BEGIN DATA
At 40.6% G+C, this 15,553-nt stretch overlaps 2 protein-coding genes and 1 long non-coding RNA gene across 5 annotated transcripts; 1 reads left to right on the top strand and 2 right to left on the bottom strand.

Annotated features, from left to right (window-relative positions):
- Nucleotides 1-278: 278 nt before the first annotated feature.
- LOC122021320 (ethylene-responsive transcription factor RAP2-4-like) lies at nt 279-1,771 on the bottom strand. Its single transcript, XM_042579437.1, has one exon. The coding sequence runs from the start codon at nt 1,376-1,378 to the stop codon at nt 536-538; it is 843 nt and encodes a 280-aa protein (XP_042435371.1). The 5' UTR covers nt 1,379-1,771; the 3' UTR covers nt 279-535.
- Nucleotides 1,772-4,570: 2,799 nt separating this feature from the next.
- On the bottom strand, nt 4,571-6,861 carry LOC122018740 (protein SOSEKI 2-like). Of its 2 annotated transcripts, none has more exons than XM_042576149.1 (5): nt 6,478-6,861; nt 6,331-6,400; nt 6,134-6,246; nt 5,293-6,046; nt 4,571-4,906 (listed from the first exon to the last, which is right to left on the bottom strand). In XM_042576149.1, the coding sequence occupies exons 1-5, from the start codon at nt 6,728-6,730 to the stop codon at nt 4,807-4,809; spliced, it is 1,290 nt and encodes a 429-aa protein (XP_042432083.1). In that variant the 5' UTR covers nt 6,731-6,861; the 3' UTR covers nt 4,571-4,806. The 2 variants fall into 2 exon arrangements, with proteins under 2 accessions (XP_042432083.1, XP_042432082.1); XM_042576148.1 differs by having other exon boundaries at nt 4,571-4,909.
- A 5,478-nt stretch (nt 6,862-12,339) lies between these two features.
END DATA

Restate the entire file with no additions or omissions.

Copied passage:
At 40.6% G+C, this 15,553-nt stretch overlaps 2 protein-coding genes and 1 long non-coding RNA gene across 5 annotated transcripts; 1 reads left to right on the top strand and 2 right to left on the bottom strand.

Annotated features, from left to right (window-relative positions):
- Nucleotides 1-278: 278 nt before the first annotated feature.
- LOC122021320 (ethylene-responsive transcription factor RAP2-4-like) lies at nt 279-1,771 on the bottom strand. Its single transcript, XM_042579437.1, has one exon. The coding sequence runs from the start codon at nt 1,376-1,378 to the stop codon at nt 536-538; it is 843 nt and encodes a 280-aa protein (XP_042435371.1). The 5' UTR covers nt 1,379-1,771; the 3' UTR covers nt 279-535.
- Nucleotides 1,772-4,570: 2,799 nt separating this feature from the next.
- On the bottom strand, nt 4,571-6,861 carry LOC122018740 (protein SOSEKI 2-like). Of its 2 annotated transcripts, none has more exons than XM_042576149.1 (5): nt 6,478-6,861; nt 6,331-6,400; nt 6,134-6,246; nt 5,293-6,046; nt 4,571-4,906 (listed from the first exon to the last, which is right to left on the bottom strand). In XM_042576149.1, the coding sequence occupies exons 1-5, from the start codon at nt 6,728-6,730 to the stop codon at nt 4,807-4,809; spliced, it is 1,290 nt and encodes a 429-aa protein (XP_042432083.1). In that variant the 5' UTR covers nt 6,731-6,861; the 3' UTR covers nt 4,571-4,806. The 2 variants fall into 2 exon arrangements, with proteins under 2 accessions (XP_042432083.1, XP_042432082.1); XM_042576148.1 differs by having other exon boundaries at nt 4,571-4,909.
- A 5,478-nt stretch (nt 6,862-12,339) lies between these two features.